Tell me about it. I knew 2 women who died of lung cancer 10 and 15 years after they quit smoking. The 15 year one was my neighbor who died within a month after being diagnosed and she was only in her 50s. I felt really bad because trying to cheer her up I was telling her getting cancer isn’t the same as it was 20 years ago and that she would pull through it which was total BS on my part.


17 posted on 12/19/2012 9:55:32 AM PST by GrandJediMasterYoda (Someday our schools we will teach the difference between "lose" and "loose")
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To: CPT Clay
"Boy, I can’t wait for Obamacare!!!"

You won't be waiting long Jack.
Say, you're not using both those kidneys are you?

18 posted on 12/19/2012 9:59:39 AM PST by billorites (freepo ergo sum)
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To: Baynative

Poor young lady. RIP.


19 posted on 12/19/2012 10:01:31 AM PST by fieldmarshaldj (Resist We Much)
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To: qam1

You’re exactly correct.

I also know that in many hospitals here in the US, the lungs of smokers or former smokers are NEVER accepted for transplant, no matter what condition they may be in.


20 posted on 12/19/2012 10:03:25 AM PST by Gabz (Democrats for Voldemort.)
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To: Baynative

Second hand smoke kills...


21 posted on 12/19/2012 10:10:56 AM PST by null and void (Going Galt: The won't of the people)
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To: Sooth2222
No surprise. When a smoker quits, the cardiovascular mortality decreases very soon. The lung cancer risk is never eliminated.

And that doesn't take into account the high probability that the woman was on immune suppressing drugs to minimize the likelihood of organ rejection.

22 posted on 12/19/2012 10:22:55 AM PST by Pearls Before Swine
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To: NonValueAdded
Donor screening nonexistent?

Read the article, it says it is believed that most people dying of a lung disease would be satisfied to take their chances with the lungs of a smoker. So screening is performed but apparently the screen is not very selective.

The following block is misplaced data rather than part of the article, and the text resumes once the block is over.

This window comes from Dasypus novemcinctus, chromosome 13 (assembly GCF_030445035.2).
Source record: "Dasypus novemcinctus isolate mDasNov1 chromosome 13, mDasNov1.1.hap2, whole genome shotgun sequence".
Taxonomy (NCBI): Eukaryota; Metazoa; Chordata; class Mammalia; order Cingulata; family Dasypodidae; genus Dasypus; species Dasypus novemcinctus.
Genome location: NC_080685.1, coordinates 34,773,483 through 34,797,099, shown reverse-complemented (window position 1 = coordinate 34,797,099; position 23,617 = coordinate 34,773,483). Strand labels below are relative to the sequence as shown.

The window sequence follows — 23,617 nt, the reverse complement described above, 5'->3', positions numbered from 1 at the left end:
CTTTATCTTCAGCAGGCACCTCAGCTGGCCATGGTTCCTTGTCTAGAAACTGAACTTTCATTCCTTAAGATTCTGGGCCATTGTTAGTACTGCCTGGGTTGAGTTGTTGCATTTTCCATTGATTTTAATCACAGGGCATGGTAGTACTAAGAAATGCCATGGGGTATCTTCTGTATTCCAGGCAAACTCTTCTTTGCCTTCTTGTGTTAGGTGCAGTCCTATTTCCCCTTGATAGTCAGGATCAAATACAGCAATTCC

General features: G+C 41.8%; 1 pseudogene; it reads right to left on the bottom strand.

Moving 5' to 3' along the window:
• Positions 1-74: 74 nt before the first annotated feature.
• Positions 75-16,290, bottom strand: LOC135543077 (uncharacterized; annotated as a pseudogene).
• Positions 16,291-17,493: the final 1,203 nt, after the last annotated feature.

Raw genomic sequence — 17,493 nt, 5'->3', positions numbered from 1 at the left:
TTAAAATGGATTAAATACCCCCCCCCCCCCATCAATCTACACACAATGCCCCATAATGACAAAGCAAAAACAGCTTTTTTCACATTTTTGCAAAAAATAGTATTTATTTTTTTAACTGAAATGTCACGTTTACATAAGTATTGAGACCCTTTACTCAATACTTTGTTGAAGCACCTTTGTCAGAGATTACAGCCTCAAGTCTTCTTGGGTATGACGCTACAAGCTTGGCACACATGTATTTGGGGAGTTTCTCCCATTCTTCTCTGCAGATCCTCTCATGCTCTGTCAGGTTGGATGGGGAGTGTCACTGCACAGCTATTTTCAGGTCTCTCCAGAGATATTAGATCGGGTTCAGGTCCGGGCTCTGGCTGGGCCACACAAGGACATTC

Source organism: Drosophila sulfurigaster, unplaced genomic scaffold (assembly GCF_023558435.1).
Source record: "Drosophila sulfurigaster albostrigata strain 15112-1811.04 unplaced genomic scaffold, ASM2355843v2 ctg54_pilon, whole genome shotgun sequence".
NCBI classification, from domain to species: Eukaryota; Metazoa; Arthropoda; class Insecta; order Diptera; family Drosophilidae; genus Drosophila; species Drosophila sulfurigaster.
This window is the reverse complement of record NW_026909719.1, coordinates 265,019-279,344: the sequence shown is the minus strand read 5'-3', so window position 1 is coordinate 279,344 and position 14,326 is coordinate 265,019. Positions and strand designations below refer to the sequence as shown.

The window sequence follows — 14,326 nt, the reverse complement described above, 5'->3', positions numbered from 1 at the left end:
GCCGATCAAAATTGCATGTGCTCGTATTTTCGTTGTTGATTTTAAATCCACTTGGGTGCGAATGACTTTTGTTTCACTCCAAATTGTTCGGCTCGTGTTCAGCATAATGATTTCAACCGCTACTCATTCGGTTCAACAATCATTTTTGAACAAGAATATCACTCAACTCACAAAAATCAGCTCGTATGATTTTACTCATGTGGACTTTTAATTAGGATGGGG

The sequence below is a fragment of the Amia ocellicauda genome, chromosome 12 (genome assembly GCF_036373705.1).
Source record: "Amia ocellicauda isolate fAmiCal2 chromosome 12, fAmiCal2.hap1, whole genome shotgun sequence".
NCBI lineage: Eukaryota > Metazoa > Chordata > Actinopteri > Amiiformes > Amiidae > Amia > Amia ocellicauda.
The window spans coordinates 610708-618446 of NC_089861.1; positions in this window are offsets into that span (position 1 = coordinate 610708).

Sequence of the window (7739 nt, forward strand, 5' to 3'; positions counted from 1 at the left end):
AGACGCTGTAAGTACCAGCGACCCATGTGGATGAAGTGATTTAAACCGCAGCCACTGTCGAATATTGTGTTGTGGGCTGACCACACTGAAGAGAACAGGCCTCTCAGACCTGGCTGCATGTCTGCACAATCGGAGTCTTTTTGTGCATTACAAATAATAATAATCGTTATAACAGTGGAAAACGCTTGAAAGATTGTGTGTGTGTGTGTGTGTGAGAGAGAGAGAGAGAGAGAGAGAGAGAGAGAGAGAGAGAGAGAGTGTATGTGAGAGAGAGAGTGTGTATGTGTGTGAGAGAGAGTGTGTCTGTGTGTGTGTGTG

23 posted on 12/19/2012 10:27:31 AM PST by pepsi_junkie (Who is John Galt?)
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To: Dr. Sivana
IIRC, the life expectancy of CF patients used to be quite low....the fact that she lived into her 20's says something good compared to many years ago....

If one is on a waiting list, for 18months, I don't think you get to be too picky.....

she might have died from her CF complications alone within a few months....

so taking some lungs, even though from a smoker, is a no brainer...no one could predict that the lungs would be cancerous....

not everything works out, but the intentions and reasoning probably were correct...

24 posted on 12/19/2012 10:35:48 AM PST by cherry
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To: pepsi_junkie

“most people dying of a lung disease would be satisfied to take their chances with the lungs of a smoker”

Reminds me of the days when ardent anti-smokers would accept tables in the smoking area of a busy restaurant instead of waiting for one in the non-smoking area.


25 posted on 12/19/2012 10:47:11 AM PST by fruser1
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To: GrandJediMasterYoda
I felt really bad because trying to cheer her up I was telling her getting cancer isn’t the same as it was 20 years ago and that she would pull through it which was total BS on my part.

If you were genuinely trying to cheer her up, I don't think you had anything to feel bad about. Getting cancer now IS different than getting it 20 years ago in terms of treatment options. That's no BS.

Unfortunately with lung cancer, it is often diagnosed too late to do much with it. By the time it's detected, it's often Stage 3 or 4, and has metastasized in other places throughout the body.

26 posted on 12/19/2012 10:52:22 AM PST by Lou L (Health "insurance" is NOT the same as health "care")
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To: Baynative

I’m not impressed with the dog whistle. She may have died anyway.


27 posted on 12/19/2012 11:03:32 AM PST by newzjunkey (bah)
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To: GrandJediMasterYoda
getting cancer isn’t the same as it was 20 years ago and that she would pull through it which was total BS on my part.

It wasn't BS because it's very true but it's also true some are diagnosed too late or still beyond the reach even modern treatment. Too often there are terminal cases can only be delayed.

28 posted on 12/19/2012 11:10:13 AM PST by newzjunkey (bah)
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To: cherry
Well put. Yes the immunosuppressive therapy probably let the new lungs be more vulnerable to cancer, but it was still a gamble worth taking. No lungs at all, and a certain death within a short time, or at least a "chance" with smoker's lungs.

I'd take the chance.

29 posted on 12/19/2012 11:17:55 AM PST by boop ("I need another Cutty Sark"-LBJ)
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To: boop
Yeah well the British NHS didn't give this guy an arm cast because they said he was smoking...his appointment was postponed three more time...he ended up like this...